You are stronger and smarter than you think!

By Shelley HourstonTapestry with bird

Perhaps you already know that we are all stronger and smarter than we think. I wish that someone had shared this gem with me when I was floundering in my twenties. Now these many years later, I know this to be true and it does give me comfort. I’ve also discovered that it’s easier to access my strengths and knowledge than I’d thought.

Every one of us has a unique blend of strengths and knowledge woven throughout our life experience. Even if you are younger, your life experience is an extraordinary resource. The key is to learn how to separate the strengths and knowledge from the emotions that may be clouding our memories. We tend to minimize our abilities and resilience because we measure ourselves against other people or our own standards, dreams or ambitions. We learn to use a “glass half empty” or deficit perspective and we may believe that acknowledging our personal strengths is conceited or boastful. The truth is, we need to recognize and call on our personal strengths from time to time. Recalling our life experiences to identify our strengths can provide enormous practical and psychological benefits.

I’ve discovered a couple of tools that help turn life experience into resources and strategies. The first is Appreciative Inquiry (AI), a reversal of the standard “problem-solving approach.” Broadly speaking, AI involves a search for successes or “what’s working” and then utilizes the “lessons learned” to generate more success. The second tool is one that complements AI and is called Guided Autobiography (GAB). GAB is a method of life review or reminiscence—recalling and writing about your life experiences in short, focused chapters or stories. AI meshes nicely with GAB by focusing our attention on experiences of success or growth even when the experience may have originated as a difficult or challenging experience.

Learn to use AI and GAB
BCCPD is currently offering GAB and AI experience in both group and individual formats for people living with HIV and/or HCV in BC.

Group format—new groups forming now:
Small groups of people meet weekly for two hours over five weeks. It is possible to meet face-to-face in the Vancouver area. For those outside of Vancouver we’ll meet by teleconference at a time agreed upon by participants. Writing experience and skill is not required. You’ll be “writing like you talk” and the emphasis is on capturing the story rather than producing eloquent prose.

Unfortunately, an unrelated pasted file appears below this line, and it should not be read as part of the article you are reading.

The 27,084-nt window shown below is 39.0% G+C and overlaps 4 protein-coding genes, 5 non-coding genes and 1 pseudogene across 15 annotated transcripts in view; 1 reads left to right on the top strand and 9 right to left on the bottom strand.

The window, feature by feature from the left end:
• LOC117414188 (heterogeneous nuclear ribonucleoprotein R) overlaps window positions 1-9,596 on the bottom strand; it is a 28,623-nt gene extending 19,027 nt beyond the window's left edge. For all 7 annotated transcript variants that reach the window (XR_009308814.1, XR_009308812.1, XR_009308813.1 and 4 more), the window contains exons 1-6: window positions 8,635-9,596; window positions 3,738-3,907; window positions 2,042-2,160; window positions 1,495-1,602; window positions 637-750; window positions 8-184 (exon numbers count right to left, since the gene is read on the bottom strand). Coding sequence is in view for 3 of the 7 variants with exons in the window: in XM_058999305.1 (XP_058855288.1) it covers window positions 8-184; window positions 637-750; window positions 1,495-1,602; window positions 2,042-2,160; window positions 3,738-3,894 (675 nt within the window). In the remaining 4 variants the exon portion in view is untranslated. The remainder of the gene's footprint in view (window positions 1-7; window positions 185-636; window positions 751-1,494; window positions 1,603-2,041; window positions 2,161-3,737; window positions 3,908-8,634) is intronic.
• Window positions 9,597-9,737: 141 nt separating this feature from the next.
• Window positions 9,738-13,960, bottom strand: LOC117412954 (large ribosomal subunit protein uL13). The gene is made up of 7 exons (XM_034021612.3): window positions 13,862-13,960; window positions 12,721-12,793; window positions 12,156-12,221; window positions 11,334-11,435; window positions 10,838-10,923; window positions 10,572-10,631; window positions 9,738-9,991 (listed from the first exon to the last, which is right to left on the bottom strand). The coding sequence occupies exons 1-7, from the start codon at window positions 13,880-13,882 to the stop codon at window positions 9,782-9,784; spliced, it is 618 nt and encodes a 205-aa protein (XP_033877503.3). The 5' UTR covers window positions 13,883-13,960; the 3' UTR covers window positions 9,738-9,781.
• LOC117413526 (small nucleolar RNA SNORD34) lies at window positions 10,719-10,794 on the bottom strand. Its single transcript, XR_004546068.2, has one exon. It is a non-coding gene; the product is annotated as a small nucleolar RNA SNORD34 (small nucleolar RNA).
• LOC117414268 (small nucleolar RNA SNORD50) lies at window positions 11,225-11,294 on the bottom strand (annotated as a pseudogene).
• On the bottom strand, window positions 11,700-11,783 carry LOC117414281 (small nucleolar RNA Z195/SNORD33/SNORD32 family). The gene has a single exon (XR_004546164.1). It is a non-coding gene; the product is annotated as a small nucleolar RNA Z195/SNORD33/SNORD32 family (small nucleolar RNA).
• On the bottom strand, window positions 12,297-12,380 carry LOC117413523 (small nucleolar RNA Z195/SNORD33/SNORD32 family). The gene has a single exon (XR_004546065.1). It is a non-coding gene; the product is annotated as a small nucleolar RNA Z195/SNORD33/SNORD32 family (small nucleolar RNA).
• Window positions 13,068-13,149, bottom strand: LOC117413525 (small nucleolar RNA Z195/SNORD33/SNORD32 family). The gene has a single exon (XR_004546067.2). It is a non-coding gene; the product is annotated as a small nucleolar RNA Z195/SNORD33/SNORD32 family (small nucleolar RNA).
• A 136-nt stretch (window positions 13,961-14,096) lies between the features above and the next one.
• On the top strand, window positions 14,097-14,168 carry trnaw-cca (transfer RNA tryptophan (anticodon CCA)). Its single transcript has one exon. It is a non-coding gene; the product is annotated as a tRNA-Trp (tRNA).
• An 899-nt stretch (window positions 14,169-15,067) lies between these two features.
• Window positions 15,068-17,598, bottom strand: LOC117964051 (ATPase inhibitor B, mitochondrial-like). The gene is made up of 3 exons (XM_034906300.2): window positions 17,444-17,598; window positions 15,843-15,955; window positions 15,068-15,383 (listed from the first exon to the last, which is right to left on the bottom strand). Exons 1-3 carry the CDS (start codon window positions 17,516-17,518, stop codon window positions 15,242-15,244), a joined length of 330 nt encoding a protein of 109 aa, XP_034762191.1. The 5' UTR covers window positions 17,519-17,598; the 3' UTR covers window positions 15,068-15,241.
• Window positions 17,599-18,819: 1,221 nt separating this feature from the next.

A teleconference group for HIV/HCV co-infected is currently forming. Two spaces are still available. Please contact me as soon as possible if you’re interested.

Individual/interview format:
The individual interview is for people who may not wish to write or feel more comfortable with a one-to-one interview scenario. Meetings take place by phone. We meet for one hour and you’ll receive a copy of your story. You may wish to experience the individual interview before committing to a group class.

To participate or for more information, contact Shelley at or 604-875-0188 (toll-free 1-877-232-7400).

Print a PDF of this blog post: GAB March 2014

Walking, bowling, dancing, swimming and yoga before breakfast?

Dancing bear carvingBCCPD is looking for people with disabilities or chronic health conditions who have experienced the transition from an inactive lifestyle to a regular practice of physical activity (broadly defined).  We’re working with 4th year kinesiology students from UBC. They will interview you about your experience and the ways physical activity impacts your sense of mental and physical wellbeing. Based on your conversation, the students write a short story for publication in future issues of Transition magazine. Your tips and success stories will inspire others.

While the students would appreciate the opportunity to meet people in person (at the BCCPD office) for the interviews, it may be possible to do an interview by phone if you reside elsewhere in the province. Your name will not be used in the Transition articles if you prefer to remain anonymous. Everyone interviewed will have their name entered in a draw for a gift card for a store in your community. Thank you in advance for sharing your experience with our service learning students and our Transition readers!

For more information or to participate, contact Shelley at 604-875-0188 in Vancouver (toll-free 1-877-232-7400) or email

Stand Up for Mental Health

Friday March 15, 7:00 pm
Gallery Gachet, 88 E Cordova Street, Vancouver

Founded by award-winning counsellor, stand-up comic, and author of  The Happy Neurotic: How Fear and Angst Can Lead To Happiness and Success David Granirer, Stand Up For Mental Health teaches stand up comedy to people with mental illness. Come laugh your head off at this show that looks at the lighter side of taking meds, seeing counselors, getting diagnosed and surviving the mental health system.

Admission by donation.